Written by Dr Charles Alessi, Chief Clinical Officer at the Healthcare Information and Management Systems Society (HIMSS)
The COVID-19 epidemic is one of those once in a lifetime events which will be remembered for many a year. We are seeing a wholesale transformation of the health and care landscape globally, and this is also being reflected in the four countries in the UK.
The epidemic is challenging our health and care systems and inevitably putting them under great strain. Although as is becoming clearer, this is a disease which affects relatively few people, the people most affected are disproportionately amongst the older age groups and amongst the people with concomitant medical conditions. Given the ageing we are seeing in our societies, we are therefore witnessing an increased shortage of beds in hospitals and specifically of ventilated beds.
Paradoxically these times are also times of great change as digital innovations, which some people felt was hitherto only something which was of interest to the enthusiast, is now becoming increasingly part of the mainstream. Yes, this is indeed the new normal.
It would be inconceivable for us to consider going back to travel agents to book our flights and, similarly, the pre-COVID-19 days are going to become a way to manage health and care in the teens not the twenties and beyond.
Thus, this is a time where everything will happen faster – adoption will happen in a matter of weeks not years. An example is primary care, where telehealth and other modalities to enable consultations to take place have become the norm with really quite extraordinary speed. Also licensing and accreditation, which previously was at best a somewhat tortuous and at worst a never-ending process, will be speeded up. There will no doubt be some mistakes made, and also some wonderful new innovations adopted. Perhaps we will become more like the US in this Brexit era, where entrepreneurs are proud that they have had a history of failing and failing fast. Time will tell.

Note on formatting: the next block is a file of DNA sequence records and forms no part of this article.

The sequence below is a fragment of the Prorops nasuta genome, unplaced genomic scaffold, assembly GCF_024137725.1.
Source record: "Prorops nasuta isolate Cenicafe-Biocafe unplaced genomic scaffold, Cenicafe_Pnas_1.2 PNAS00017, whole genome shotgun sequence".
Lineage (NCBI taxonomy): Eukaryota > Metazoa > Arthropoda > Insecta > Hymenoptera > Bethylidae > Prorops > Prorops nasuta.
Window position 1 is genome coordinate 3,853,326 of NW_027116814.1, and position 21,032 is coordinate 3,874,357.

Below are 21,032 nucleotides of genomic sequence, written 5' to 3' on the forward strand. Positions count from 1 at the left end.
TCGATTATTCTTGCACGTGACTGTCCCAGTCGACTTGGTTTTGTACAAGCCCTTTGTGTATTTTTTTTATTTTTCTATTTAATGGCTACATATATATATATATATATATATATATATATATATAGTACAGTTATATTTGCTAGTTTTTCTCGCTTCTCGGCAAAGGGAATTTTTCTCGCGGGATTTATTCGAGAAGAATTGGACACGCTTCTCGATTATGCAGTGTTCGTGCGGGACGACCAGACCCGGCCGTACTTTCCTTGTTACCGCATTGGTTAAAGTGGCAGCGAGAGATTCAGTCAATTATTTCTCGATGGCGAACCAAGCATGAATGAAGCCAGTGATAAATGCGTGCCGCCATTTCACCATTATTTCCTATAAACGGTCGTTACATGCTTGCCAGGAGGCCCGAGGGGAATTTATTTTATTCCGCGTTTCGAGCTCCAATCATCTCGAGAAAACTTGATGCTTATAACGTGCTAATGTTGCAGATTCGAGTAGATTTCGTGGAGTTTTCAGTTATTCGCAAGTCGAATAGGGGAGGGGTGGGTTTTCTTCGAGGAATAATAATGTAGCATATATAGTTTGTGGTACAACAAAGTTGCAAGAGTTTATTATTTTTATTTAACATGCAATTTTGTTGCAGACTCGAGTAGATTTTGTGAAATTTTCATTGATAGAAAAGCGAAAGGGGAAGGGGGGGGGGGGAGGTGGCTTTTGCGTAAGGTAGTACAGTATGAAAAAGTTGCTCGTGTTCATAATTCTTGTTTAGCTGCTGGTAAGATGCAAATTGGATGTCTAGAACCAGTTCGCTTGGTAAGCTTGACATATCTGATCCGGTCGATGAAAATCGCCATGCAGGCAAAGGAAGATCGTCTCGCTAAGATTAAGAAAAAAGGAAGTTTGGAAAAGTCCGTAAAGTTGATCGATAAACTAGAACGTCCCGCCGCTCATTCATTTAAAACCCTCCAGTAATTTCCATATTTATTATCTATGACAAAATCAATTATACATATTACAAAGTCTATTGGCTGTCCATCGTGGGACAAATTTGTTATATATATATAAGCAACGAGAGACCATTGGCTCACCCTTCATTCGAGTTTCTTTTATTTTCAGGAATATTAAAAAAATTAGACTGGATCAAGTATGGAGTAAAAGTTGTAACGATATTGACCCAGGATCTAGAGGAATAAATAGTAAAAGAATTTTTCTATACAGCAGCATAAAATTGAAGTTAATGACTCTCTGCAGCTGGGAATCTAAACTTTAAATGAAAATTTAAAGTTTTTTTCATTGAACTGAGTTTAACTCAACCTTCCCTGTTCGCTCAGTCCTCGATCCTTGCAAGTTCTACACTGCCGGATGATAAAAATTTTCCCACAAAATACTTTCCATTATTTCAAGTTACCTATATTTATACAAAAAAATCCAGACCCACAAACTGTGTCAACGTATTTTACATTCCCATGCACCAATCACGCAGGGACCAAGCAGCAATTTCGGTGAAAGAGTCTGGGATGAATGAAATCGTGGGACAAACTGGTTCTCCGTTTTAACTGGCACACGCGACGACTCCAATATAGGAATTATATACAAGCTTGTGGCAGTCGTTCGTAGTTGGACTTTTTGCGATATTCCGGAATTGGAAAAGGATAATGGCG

'The 2020s to be remembered as the time everything changed'
What is happening now is largely what one would expect. There are a multitude of tech companies innovating around antigen testing, for example. It is only a matter of time before we see accurate point of care testing becoming a reality. Antibody testing will flow at some point. Opportunities exist, however, in all fields associated with the management of COVID-19, from innovations in PPE for staff, to applications to better track contact tracing and contacts of potentially infective people.
Within a care environment, as well as innovations in treatment and ventilators, including new devices to deliver assisted ventilation, it is very likely we will see the need to manage people in hospital environments with substantially less staff. You can ramp up and build field hospitals and purchase ventilators, but it is a little more difficult to purchase staff to manage them.
The greatest opportunity, however, is in the care of patients with non-communicable disease. This is the care which is being displaced by the COVID-19 patients. Normally, this takes up the majority of activity within our health system and now suddenly it is ripe for innovation and need will give rise to a multitude of new as yet unimagined opportunities around self-care in this new age of precision health and medicine.
The biggest innovations will, I predict, come by the time the ‘second wave’ of COVID-19 hits us. There will be myriad data points available to develop the insights, apply AI and get to the place where we can predict who to prioritise and who to allow to self-manage. This is only the start of the new era and the 2020s will be remembered as the time everything changed.